The studio had a wet-transfer photo-copier. A clumsy machine capable of producing line-only copies. Any photograph was instantly posterised with only two tonal levels – black and white. A lot of artwork featured black-line copies. Any tonal images used, and we used to borrow a lot of images from art-books, photographic bromides had to be sourced. This meant sending the book to a photo lab. The page would be marked and a little paper mask placed over the image to be copied, the size, or scale, of the required print written on the mask. A courier, or company rep, would call every day to see if we needed any pics, take away our books, and hopefully return the next day with a little parcel for the studio.
This meant that art production could be a slow process. Any typesetting was hot-metal, and could take more than just one day to gat back from a trade house. Galley proofs were sent back first, for reading and correction, then sent back to the typesetter, corrected and proofs for paste-up back the next day, or the next. The ink was usually still wet, so sometimes it was wise to wait before cutting and gluing took place; but usually everything was so urgent that wet proofs were used, and smudged. It was a frustrating process.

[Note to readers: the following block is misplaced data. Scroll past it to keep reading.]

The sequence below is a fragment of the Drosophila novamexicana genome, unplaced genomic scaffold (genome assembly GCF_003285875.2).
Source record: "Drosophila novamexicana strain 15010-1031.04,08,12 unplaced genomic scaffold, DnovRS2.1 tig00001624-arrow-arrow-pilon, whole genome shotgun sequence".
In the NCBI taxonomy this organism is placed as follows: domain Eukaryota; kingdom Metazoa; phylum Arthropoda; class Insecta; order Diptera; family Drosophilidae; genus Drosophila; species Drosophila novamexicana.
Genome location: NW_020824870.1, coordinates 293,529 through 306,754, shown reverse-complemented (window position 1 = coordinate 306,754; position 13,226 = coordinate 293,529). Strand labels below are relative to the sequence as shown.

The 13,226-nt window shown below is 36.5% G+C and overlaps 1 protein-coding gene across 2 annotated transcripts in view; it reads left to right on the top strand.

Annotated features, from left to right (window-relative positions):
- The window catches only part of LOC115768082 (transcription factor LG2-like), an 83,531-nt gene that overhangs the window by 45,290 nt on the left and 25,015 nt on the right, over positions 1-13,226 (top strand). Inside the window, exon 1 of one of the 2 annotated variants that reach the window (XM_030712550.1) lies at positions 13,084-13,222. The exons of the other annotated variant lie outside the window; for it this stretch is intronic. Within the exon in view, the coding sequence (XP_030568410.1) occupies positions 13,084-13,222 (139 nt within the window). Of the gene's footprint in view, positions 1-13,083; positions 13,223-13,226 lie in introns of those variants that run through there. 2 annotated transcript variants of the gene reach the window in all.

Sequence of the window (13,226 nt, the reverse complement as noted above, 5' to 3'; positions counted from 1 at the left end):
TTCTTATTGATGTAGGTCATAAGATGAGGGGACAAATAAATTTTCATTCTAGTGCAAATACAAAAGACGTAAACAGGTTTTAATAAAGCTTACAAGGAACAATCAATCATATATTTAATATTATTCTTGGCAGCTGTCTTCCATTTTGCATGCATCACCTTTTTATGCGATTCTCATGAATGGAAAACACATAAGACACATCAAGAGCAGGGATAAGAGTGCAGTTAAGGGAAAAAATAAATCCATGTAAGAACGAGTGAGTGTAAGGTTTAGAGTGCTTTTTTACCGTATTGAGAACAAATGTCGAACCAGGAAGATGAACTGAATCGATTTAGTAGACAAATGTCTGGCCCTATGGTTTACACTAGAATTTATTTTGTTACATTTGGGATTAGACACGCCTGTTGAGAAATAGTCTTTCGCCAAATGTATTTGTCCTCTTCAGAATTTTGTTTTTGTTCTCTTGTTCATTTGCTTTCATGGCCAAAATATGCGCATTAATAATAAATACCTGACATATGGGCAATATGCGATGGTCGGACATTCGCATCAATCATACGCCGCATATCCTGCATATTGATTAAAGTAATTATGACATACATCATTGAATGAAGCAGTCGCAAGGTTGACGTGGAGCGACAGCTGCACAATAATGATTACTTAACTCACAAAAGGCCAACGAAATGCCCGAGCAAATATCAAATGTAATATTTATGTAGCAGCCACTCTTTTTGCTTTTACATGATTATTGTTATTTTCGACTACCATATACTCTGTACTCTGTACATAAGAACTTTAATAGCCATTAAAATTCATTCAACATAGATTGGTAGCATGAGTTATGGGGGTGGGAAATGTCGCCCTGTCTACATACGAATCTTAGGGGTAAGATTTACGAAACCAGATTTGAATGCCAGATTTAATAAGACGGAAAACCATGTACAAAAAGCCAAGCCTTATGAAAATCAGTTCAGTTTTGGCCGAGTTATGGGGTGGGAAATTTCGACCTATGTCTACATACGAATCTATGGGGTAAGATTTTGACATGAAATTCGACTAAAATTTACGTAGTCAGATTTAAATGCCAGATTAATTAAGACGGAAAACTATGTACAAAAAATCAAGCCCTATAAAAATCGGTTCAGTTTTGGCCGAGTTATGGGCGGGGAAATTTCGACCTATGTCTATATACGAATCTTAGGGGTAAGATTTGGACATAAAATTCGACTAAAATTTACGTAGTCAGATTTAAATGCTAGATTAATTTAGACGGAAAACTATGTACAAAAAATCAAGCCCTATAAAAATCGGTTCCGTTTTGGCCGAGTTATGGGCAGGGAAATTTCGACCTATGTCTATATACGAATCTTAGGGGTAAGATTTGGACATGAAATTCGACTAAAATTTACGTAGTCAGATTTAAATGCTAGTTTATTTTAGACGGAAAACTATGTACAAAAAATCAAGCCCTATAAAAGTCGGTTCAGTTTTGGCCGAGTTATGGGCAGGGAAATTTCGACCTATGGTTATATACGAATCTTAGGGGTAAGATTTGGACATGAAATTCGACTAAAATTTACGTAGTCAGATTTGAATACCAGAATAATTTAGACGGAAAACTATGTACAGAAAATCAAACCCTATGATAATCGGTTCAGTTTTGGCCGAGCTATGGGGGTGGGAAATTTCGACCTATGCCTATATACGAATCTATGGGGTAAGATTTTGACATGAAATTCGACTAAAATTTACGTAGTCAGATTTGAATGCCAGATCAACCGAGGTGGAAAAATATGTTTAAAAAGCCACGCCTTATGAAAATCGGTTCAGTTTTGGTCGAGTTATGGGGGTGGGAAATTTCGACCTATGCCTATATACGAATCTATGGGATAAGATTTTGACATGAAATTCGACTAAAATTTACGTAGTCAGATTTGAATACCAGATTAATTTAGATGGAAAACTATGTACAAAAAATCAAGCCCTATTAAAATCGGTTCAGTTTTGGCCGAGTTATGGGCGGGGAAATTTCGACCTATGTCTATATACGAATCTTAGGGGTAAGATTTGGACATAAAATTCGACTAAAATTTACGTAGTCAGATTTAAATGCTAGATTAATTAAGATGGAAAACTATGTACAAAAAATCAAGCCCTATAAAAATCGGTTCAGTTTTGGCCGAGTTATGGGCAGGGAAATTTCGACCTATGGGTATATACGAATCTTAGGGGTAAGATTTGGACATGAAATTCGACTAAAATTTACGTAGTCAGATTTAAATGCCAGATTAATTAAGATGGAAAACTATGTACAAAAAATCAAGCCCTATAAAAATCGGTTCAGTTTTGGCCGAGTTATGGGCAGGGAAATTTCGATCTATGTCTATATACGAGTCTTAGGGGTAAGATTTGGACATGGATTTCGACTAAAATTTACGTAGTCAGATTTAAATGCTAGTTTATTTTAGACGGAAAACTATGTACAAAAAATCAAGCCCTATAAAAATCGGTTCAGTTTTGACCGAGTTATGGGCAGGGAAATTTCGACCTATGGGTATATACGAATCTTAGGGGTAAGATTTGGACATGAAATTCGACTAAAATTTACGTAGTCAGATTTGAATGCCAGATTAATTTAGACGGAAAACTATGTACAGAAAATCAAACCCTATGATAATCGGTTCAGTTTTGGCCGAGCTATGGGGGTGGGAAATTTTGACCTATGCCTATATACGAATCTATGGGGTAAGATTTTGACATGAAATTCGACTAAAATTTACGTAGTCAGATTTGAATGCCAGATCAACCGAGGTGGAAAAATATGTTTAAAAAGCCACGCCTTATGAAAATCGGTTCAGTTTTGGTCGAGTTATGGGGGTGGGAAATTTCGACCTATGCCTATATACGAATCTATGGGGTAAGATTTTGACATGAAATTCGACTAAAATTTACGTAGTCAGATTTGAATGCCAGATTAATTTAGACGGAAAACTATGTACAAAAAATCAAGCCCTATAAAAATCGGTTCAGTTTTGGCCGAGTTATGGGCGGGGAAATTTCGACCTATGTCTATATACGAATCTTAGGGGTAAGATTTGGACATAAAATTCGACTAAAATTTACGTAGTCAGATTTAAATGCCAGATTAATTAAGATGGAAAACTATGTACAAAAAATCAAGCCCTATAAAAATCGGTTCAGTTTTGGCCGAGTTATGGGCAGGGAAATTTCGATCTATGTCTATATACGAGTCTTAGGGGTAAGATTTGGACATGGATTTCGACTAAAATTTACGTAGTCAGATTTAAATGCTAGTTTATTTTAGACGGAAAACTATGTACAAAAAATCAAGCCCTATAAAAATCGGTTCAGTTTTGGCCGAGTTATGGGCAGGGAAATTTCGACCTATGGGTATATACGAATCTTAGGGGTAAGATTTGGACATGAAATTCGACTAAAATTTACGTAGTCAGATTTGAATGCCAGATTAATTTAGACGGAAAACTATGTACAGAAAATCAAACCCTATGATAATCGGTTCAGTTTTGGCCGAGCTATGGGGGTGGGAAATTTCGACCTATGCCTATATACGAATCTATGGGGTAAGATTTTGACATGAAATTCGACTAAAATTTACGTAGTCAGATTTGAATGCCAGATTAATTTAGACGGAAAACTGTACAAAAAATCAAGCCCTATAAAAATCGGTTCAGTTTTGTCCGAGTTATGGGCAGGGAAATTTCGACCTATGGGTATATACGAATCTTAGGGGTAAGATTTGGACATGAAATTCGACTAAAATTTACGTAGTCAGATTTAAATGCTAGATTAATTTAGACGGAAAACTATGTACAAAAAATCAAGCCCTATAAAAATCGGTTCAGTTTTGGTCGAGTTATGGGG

WRC covers were first printed on a flat-bed platen in a print-house on its own premises at Hartwell in suburban Melbourne. Prior to this early covers were printed in Adelaide, and art had to be flown over. The platen at the Hartwell printery was a large machine that printed one cover at a time, but quite fast. Plates and type were locked up into a metal chaise and placed in the bed of the machine, a roller inked the image as the plates passed under and paper then fed into the machine, another roller made the impression. An offset machine was installed in the mid-sixties and the economy afforded by the litho plate-making process allowed designers to use the back of the covers as well, to great effect, while incurring no extra cost.